Phase I: Defining the Need for Change

Changing the way things are done can upset existing balance and power structures, and some stakeholders might feel threatened. Political will and support must be strong to overcome such challenges. In Phase I of the process, the coordination team recognizes that a practice or set of practices is causing a problem and needs to be changed if the program is to meet its health goals. The team then identifies the underlying reasons that the problematic prac­tices persist. They reformulate the problem as a challenge by asking, “How can we achieve the desired result in the face of the obstacles we have to overcome?” This turn of phrase provides the context within which to move positively towards needed change.

Step 1. Identify the problem

Establish the need for change and the reasons for making that change in order to cultivate ownership of the change process ahead. The activities in this step turn complaints into positive actions and focus on causes rather than symptoms to set a foundation for sustainable changes.


  • Leaders can be reluctant to highlight problems within their organization.
  • Demonstrating that change is beneficial and should be prioritized can be difficult.
  • Reaching agreement on one practice or set of practices to prioritize for change can be challenging.
  • It is important to thoroughly explore the reasons for the problem and not settle for superficial analysis.
  • Discouragement can lead to inactivity.

Underlying causes of the challenges

  • Leaders sometimes feel that they are expected to have ready answers for all problems.
  • Some people are open to change, while others are not.
  • The negative impact of the current practice on service performance might not be widely understood.
  • Different perspectives will yield conflicting views of which practices are most detrimental to performance.
  • Some influential people might be benefiting, directly or indirectly, from the current situation.
  • It is not always easy or comfortable to look below the surface of a problem, name the fac­tors that are causing it and actively seek ways to address those factors.
  • Without analysis, the cause of the problem is not well understood.

Key activities to address the challenges

  • Discuss with the team the impact of various practices on performance and, ultimately, on the population to be served.
  • Reach consensus on one practice or set of practices that, if changed, could make a big impact.
  • Analyze the root causes of the persistence of the practices.
  • Reframe the problem as a challenge to be overcome, and encourage team members to share this information with appropriate staff in their own organizations or units.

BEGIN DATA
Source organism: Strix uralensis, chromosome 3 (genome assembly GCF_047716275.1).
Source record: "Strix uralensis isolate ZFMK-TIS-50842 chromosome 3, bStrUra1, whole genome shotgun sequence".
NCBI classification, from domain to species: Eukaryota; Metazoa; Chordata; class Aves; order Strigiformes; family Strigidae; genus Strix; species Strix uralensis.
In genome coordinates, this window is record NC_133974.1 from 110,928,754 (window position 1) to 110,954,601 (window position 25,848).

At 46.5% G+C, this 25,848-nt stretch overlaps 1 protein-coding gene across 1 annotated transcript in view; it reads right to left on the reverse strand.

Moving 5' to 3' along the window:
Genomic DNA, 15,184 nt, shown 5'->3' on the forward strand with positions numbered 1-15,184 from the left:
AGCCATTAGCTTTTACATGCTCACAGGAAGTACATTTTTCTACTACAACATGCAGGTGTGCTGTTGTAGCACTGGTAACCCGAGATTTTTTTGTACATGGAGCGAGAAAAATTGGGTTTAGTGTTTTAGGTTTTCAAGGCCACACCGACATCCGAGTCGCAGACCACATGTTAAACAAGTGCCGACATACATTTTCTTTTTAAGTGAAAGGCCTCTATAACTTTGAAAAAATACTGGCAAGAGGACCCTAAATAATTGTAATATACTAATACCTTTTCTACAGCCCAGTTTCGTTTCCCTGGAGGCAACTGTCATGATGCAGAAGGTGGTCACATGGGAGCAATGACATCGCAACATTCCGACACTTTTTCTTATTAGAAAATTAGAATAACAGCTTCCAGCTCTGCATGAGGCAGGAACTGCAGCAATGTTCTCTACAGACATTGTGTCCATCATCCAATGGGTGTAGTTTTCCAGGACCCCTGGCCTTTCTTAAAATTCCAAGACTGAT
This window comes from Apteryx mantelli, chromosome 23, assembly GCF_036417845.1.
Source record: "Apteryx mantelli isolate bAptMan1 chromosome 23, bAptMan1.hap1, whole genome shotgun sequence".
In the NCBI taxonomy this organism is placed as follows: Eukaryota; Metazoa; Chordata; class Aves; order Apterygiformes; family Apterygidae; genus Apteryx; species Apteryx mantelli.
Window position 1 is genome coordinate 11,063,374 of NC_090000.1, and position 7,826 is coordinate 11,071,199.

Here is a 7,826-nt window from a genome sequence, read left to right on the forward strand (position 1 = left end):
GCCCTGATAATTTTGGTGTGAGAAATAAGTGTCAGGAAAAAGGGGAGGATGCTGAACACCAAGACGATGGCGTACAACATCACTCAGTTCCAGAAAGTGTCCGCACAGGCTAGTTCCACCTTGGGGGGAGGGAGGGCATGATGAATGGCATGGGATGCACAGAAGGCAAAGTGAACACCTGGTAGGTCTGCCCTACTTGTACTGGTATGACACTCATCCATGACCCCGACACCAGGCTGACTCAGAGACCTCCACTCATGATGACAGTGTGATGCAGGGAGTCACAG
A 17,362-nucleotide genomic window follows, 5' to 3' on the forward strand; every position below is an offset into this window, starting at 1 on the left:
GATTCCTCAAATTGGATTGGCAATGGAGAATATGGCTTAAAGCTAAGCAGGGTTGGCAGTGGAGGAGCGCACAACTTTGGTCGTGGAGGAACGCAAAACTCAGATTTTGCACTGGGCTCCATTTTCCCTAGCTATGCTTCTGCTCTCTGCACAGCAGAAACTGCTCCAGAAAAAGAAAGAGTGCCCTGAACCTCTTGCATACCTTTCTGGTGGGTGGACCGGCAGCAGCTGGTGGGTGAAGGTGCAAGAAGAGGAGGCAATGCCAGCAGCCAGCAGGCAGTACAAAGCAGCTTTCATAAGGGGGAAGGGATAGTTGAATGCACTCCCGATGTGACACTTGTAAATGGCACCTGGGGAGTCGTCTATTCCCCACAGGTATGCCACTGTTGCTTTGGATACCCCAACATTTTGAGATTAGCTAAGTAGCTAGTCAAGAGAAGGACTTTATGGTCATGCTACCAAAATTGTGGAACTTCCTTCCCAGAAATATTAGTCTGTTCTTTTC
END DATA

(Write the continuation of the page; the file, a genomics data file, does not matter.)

• Work with organizational leaders to identify and eliminate or significantly reduce the benefits gained from maintaining the undesirable practice.
  • Understand and address the psychology related to resistance to change.
  • Consider sustainability from the beginning as well as during later scale up stages.

Step 2. Identify and agree on the desired change, its purpose, the antici­pated results and the potential obstacles.

This step gives everyone on the coordination team a common goal and acknowledges that meaningful change will require coordinated effort and is seldom easy. 


  • Enabling people with different institutional or program perspectives to agree on one change or set of changes that they will undertake together.
  • Fostering a belief in and enthusiasm for the agreed-upon change that will persist through­out the process.

Underlying causes of the challenges

  • Cultural, political or professional differences can result in divergent views of how best to institute the change or whether it is needed or desirable. 
  • People are weary of unsuccessful change efforts and skeptical that meaningful change will happen.

Key activities

  • Emphasize that there might be a few options in your approach to change.
  • Openly and respectfully discuss the different views on the desired change.
  • Identify one changed practice or set of practices that all participants agree has the potential to improve their organizations or programs.
  • Ask the questions: Why are we doing this? How will service providers and their clients benefit? What challenges lie ahead?
  • Clarify what success will look like and how everyone will know it has been achieved.
  • Use examples of successful changes to counter skepticism.